Film Review: ‘Searching for Ingmar Bergman’

It was more or less inevitable that the centenary of Ingmar Bergman (he was born on July 14, 1918) would be commemorated with a reverent film portrait of the legendary Swedish director’s life and work. But here’s where we’ve been lucky: The year has given us not one but two world-class, eye-and-mind-opening Bergman documentaries. The most haunting of the two, “Bergman — A Year in a Life” (which I reviewed at Cannes), has yet to be released in the U.S. But anyone with a passion for Bergman should make a point of seeking out Margarethe von Trotta’s “Searching for Ingmar Bergman,” which opens this week. It’s an investigation in the form of a highly personalized meditation.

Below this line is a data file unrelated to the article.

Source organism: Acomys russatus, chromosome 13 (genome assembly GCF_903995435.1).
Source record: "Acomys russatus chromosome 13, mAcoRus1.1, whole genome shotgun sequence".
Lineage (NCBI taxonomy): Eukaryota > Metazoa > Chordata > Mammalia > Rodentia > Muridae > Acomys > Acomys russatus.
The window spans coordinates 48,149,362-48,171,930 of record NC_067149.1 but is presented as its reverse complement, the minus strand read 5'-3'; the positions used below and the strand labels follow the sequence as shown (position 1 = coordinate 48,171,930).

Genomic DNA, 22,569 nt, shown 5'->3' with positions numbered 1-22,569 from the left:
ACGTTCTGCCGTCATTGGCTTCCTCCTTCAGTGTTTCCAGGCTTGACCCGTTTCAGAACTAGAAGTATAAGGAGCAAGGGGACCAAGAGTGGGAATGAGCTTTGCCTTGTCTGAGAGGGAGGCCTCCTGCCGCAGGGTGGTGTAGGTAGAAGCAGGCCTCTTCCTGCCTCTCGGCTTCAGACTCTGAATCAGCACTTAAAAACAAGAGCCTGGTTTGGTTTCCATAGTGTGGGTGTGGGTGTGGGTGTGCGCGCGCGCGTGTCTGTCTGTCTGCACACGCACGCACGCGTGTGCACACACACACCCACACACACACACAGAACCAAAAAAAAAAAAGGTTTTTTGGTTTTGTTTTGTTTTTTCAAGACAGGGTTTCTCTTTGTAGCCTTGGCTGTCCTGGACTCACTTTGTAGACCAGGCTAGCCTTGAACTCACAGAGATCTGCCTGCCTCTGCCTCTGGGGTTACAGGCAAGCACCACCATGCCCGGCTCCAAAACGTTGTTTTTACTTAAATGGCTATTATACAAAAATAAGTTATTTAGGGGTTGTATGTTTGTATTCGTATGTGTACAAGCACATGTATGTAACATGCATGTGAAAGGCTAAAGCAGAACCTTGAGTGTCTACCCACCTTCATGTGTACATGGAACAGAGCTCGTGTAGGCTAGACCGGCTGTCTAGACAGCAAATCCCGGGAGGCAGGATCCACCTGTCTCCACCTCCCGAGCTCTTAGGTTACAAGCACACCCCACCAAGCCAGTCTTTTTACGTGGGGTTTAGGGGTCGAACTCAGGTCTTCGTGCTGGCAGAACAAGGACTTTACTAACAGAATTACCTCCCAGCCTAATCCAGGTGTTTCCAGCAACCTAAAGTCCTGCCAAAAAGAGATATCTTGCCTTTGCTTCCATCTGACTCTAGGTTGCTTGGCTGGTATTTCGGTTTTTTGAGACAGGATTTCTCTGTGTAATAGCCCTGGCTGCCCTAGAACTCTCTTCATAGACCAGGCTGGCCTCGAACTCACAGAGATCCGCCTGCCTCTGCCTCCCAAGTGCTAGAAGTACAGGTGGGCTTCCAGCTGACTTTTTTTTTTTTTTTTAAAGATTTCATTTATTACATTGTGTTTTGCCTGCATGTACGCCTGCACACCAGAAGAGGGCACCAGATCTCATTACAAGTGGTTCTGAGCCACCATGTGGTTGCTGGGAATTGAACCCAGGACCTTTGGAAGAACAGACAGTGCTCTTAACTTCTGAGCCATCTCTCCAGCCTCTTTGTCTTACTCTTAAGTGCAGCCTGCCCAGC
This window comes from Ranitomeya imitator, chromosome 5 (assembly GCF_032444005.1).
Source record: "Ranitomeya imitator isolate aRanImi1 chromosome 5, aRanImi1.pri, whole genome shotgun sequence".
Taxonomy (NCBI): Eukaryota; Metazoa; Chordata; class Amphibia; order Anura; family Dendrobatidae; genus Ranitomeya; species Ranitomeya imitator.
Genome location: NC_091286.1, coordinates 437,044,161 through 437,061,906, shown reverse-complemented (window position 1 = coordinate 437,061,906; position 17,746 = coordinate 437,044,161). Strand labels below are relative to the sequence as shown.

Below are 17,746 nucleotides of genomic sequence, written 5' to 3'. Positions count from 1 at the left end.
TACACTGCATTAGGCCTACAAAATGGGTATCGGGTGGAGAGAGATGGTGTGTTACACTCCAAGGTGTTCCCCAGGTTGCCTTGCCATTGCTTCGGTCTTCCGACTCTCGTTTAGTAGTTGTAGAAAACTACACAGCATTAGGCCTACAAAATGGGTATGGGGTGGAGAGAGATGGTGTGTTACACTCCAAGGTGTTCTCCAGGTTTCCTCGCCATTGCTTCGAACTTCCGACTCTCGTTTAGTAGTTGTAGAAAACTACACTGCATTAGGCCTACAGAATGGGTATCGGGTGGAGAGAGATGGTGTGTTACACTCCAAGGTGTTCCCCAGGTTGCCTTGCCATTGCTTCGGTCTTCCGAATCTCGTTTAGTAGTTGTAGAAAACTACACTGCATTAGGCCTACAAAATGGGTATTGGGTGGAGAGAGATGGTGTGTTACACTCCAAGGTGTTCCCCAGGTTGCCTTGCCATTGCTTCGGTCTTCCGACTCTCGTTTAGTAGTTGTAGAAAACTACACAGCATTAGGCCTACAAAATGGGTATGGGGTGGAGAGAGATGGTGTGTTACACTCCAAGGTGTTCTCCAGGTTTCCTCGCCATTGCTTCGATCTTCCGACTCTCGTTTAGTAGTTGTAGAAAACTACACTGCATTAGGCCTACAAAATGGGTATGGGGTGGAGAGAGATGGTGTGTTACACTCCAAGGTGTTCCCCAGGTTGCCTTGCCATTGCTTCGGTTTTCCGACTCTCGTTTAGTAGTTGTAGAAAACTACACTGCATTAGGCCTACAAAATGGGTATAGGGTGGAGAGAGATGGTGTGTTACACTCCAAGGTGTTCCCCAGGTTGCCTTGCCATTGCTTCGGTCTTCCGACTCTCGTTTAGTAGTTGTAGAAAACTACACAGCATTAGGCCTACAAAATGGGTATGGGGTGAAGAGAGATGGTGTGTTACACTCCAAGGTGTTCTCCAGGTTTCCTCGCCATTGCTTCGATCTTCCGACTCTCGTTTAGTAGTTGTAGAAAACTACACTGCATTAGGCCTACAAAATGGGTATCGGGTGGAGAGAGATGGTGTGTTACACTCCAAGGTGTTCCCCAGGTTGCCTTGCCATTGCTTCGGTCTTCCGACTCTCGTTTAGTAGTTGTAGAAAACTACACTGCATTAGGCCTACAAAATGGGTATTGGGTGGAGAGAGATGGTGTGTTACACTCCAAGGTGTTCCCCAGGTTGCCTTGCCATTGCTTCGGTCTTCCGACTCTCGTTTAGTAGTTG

It’s also a documentary that bubbles over with anecdote and insight (did you know that “Dallas,” the TV series, was an influence on “Scenes from a Marriage”?). Von Trotta, a directorial legend in her own right, opens “Searching for Ingmar Bergman” in a stunning way, with images of herself strolling along the overcast nook of stony beach where Max von Sydow’s knight first woke up in “The Seventh Seal” to encounter that cloaked chess player known as Death. “This is where it all began for me,” says von Trotta, a seemingly simple statement that’s encoded with meaning. “The Seventh Seal,” released in 1957, was the first Bergman film she ever saw — and, in fact, it was the first Bergman film that a lot of people saw. It remains his most mythological work: a magical vision of medieval squalor that speaks to modern sensibilities, to our anguished tangle of fear and longing and fractured faith.